Posted: Nov 30, 2015 | Author: admin | Comments: 0
Beginning in 2006, some employers began offering a Roth contribution option to employees who participate in the employer’s 401(k)/403(b) plan. This unique option allows the participant to make after-tax contributions to the plan, later taking the contributions and associated earnings completely tax-free at retirement if the withdrawal is a qualified one. To qualify, the withdrawal must be taken five tax years after the year of the first Roth contribution and the participant being age 59½ or older, becomes disabled or dies.
Posted: Nov 19, 2015 | Author: admin | Comments: 0
CalSTRS and CalPERS members will enjoy the benefits of their pension upon retirement. This type of retirement plan provides a set amount of income each month for the retired employee. With a defined benefit plan, the employer and employee contribute a specified amount to the plan. Currently, employers contribute 8.25 percent to CalSTRS and the employee contributes 8 percent of his or her creditable compensation.
Posted: Nov 11, 2015 | Author: admin | Comments: 0
A 403(b) is a special type of retirement plan that is available to some employees of public schools, tax-exempt organizations and ministers. The 403(b) gets its name from the section of the IRS tax code that oversees it. If you are looking for an excellent way to save money for your retirement, the 403(b) is a great choice. This type of plan can serve as a supplement to a defined benefit plan like a pension. The 403(b) can also stand on its own as a single retirement plan.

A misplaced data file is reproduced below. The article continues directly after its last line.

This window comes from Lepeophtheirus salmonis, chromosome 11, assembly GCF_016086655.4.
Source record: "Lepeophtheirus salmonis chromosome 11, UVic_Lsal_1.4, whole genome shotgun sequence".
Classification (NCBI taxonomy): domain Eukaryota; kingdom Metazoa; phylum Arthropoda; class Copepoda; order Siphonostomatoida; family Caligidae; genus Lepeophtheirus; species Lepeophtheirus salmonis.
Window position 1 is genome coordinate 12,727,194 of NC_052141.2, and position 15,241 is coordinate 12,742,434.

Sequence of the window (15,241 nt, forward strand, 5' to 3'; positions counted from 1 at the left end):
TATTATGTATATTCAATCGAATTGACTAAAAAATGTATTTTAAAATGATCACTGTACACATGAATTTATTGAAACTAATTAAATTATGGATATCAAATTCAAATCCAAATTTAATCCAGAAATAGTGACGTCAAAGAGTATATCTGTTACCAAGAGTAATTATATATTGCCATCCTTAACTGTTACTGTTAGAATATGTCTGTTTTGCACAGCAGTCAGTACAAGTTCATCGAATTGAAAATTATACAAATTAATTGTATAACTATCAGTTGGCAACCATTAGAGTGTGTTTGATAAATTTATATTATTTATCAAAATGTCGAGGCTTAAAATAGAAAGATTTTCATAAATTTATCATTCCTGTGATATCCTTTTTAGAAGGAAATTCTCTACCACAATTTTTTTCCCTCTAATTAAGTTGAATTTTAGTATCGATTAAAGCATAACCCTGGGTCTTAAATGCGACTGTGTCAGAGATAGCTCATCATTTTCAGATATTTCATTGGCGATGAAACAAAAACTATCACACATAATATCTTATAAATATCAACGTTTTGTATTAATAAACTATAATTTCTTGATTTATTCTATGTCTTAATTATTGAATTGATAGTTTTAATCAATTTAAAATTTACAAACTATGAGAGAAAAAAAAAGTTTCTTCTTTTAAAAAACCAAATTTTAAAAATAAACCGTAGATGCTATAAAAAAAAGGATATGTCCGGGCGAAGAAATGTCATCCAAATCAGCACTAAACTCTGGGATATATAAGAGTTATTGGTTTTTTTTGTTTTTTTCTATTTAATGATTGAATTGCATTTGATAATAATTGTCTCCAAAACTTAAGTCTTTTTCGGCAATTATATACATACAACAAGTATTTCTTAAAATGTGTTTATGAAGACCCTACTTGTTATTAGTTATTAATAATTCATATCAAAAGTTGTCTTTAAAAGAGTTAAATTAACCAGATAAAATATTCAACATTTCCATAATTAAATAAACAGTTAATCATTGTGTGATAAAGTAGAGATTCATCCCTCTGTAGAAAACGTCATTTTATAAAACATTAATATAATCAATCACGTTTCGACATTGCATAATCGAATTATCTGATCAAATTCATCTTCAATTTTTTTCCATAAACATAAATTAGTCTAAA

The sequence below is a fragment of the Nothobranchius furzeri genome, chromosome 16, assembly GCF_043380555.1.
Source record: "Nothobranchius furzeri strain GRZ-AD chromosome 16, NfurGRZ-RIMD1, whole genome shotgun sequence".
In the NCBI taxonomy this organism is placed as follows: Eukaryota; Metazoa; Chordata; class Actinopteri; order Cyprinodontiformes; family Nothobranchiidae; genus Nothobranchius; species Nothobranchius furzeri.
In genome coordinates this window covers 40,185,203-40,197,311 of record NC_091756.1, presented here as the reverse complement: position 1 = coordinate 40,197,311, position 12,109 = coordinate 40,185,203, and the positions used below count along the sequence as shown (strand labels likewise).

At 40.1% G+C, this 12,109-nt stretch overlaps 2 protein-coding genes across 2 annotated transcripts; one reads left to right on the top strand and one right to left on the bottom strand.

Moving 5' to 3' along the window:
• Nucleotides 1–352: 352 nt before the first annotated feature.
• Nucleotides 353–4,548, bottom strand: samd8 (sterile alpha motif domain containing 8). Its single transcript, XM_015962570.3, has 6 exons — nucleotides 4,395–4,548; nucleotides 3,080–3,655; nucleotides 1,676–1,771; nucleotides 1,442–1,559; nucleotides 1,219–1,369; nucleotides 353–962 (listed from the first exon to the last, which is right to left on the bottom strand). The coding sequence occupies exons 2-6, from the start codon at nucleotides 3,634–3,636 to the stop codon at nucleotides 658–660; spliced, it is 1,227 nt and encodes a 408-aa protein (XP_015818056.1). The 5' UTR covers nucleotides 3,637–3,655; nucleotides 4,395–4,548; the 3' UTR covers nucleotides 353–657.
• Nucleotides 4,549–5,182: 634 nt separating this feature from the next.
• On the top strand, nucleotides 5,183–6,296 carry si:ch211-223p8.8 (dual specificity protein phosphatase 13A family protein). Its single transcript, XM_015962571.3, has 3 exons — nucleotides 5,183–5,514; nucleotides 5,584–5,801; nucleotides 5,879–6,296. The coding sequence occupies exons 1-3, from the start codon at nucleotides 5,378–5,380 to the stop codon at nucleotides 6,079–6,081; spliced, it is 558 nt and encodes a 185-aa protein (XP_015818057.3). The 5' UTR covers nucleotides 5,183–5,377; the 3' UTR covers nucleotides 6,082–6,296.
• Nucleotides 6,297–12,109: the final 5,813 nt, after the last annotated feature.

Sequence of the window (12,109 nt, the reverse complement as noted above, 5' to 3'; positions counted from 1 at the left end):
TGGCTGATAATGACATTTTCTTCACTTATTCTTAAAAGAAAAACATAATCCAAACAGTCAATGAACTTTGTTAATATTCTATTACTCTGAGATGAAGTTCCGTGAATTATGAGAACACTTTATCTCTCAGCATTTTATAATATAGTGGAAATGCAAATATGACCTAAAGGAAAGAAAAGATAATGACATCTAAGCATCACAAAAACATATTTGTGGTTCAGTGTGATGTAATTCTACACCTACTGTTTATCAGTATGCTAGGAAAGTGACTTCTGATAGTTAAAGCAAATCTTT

Posted: Nov 02, 2015 | Author: admin | Comments: 0
According to a recently released Legislative Analyst report, the California State Teachers’ Retirement System is currently suffering $73 billion in unfunded pension debt. It seems that because of this staggering number, CalSTRS is attempting to use doubtful figures to minimize the debt by not accounting for expenses that it should be accounting for. Instead, it is pushing these expense off into the future, creating unfunded liability.
Posted: Oct 15, 2015 | Author: admin | Comments: 0
Both 401(k) and 403(b) plans are considered employer-offered, tax-advantaged retirement options. 401(k) and 403(b) plans are similar in some ways. For example, both have the same contribution limits, both offer Roth options and both require participants to reach age 59.5 before money can be withdrawn from the plans...